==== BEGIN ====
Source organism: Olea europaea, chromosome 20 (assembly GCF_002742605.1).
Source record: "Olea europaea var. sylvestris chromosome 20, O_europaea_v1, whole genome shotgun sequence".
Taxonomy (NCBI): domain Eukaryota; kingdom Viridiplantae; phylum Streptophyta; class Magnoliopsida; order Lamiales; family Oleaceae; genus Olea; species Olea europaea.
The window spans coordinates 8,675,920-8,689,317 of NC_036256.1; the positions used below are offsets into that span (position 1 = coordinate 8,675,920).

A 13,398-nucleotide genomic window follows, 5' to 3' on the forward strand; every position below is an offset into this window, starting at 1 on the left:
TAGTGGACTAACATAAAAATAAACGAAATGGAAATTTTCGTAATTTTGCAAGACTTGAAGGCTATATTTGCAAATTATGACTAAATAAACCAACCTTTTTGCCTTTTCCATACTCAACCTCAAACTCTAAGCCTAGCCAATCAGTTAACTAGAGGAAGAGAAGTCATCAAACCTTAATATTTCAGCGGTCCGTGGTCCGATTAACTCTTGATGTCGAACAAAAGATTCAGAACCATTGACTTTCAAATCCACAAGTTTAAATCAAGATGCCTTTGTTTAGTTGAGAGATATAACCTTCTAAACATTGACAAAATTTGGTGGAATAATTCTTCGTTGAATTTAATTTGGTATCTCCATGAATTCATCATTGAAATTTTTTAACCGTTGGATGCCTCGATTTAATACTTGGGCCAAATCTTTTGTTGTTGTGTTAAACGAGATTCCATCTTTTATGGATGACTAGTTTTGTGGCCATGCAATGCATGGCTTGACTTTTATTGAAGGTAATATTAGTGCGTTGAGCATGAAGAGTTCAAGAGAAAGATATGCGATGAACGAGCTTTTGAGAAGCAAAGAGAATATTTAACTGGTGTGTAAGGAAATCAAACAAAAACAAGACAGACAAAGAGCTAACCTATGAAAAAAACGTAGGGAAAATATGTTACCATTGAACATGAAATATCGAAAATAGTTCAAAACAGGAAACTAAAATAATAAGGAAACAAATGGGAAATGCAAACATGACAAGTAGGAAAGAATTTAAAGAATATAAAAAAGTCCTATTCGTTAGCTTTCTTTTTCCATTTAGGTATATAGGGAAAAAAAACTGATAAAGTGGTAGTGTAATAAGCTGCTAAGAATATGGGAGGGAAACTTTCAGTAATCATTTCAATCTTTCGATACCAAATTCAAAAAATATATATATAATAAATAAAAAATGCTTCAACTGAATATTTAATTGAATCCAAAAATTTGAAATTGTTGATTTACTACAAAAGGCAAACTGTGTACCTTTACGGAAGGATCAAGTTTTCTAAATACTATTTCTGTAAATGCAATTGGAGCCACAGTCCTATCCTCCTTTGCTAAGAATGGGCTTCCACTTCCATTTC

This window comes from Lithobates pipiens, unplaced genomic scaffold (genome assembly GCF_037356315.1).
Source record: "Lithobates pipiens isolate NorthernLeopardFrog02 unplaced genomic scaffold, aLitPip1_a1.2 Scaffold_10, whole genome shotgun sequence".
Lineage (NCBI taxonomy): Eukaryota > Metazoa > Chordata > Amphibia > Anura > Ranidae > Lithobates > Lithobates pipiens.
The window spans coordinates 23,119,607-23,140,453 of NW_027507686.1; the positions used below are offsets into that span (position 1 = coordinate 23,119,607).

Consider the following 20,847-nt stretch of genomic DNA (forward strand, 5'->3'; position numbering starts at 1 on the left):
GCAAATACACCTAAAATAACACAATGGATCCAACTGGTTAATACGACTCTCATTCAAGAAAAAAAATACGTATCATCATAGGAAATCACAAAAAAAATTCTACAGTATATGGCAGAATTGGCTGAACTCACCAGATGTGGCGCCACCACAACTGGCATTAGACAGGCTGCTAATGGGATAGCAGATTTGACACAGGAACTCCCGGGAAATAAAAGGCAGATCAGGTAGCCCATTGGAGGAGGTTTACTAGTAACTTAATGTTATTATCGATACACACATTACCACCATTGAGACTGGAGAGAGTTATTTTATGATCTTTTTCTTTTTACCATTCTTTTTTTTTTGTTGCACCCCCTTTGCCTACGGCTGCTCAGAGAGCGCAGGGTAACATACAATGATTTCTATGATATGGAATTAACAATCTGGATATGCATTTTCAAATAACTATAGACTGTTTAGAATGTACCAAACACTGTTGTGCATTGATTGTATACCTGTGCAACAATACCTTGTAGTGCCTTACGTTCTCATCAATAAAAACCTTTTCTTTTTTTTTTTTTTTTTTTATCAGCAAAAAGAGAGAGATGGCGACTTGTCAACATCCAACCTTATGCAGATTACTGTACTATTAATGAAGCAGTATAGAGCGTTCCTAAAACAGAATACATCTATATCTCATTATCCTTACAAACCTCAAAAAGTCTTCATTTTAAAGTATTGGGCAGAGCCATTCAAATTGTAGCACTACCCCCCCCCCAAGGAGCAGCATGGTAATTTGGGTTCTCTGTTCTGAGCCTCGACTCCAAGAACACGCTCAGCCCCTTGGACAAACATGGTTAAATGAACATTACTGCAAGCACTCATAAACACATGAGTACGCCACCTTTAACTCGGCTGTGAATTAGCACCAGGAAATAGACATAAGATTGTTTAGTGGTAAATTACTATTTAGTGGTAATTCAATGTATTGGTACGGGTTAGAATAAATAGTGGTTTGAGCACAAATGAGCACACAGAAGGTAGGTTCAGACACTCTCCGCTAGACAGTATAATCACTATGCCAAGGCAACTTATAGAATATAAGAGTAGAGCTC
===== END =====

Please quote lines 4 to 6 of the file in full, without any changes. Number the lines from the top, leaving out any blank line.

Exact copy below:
The window spans coordinates 8,675,920-8,689,317 of NC_036256.1; the positions used below are offsets into that span (position 1 = coordinate 8,675,920).

A 13,398-nucleotide genomic window follows, 5' to 3' on the forward strand; every position below is an offset into this window, starting at 1 on the left:
TAGTGGACTAACATAAAAATAAACGAAATGGAAATTTTCGTAATTTTGCAAGACTTGAAGGCTATATTTGCAAATTATGACTAAATAAACCAACCTTTTTGCCTTTTCCATACTCAACCTCAAACTCTAAGCCTAGCCAATCAGTTAACTAGAGGAAGAGAAGTCATCAAACCTTAATATTTCAGCGGTCCGTGGTCCGATTAACTCTTGATGTCGAACAAAAGATTCAGAACCATTGACTTTCAAATCCACAAGTTTAAATCAAGATGCCTTTGTTTAGTTGAGAGATATAACCTTCTAAACATTGACAAAATTTGGTGGAATAATTCTTCGTTGAATTTAATTTGGTATCTCCATGAATTCATCATTGAAATTTTTTAACCGTTGGATGCCTCGATTTAATACTTGGGCCAAATCTTTTGTTGTTGTGTTAAACGAGATTCCATCTTTTATGGATGACTAGTTTTGTGGCCATGCAATGCATGGCTTGACTTTTATTGAAGGTAATATTAGTGCGTTGAGCATGAAGAGTTCAAGAGAAAGATATGCGATGAACGAGCTTTTGAGAAGCAAAGAGAATATTTAACTGGTGTGTAAGGAAATCAAACAAAAACAAGACAGACAAAGAGCTAACCTATGAAAAAAACGTAGGGAAAATATGTTACCATTGAACATGAAATATCGAAAATAGTTCAAAACAGGAAACTAAAATAATAAGGAAACAAATGGGAAATGCAAACATGACAAGTAGGAAAGAATTTAAAGAATATAAAAAAGTCCTATTCGTTAGCTTTCTTTTTCCATTTAGGTATATAGGGAAAAAAAACTGATAAAGTGGTAGTGTAATAAGCTGCTAAGAATATGGGAGGGAAACTTTCAGTAATCATTTCAATCTTTCGATACCAAATTCAAAAAATATATATATAATAAATAAAAAATGCTTCAACTGAATATTTAATTGAATCCAAAAATTTGAAATTGTTGATTTACTACAAAAGGCAAACTGTGTACCTTTACGGAAGGATCAAGTTTTCTAAATACTATTTCTGTAAATGCAATTGGAGCCACAGTCCTATCCTCCTTTGCTAAGAATGGGCTTCCACTTCCATTTC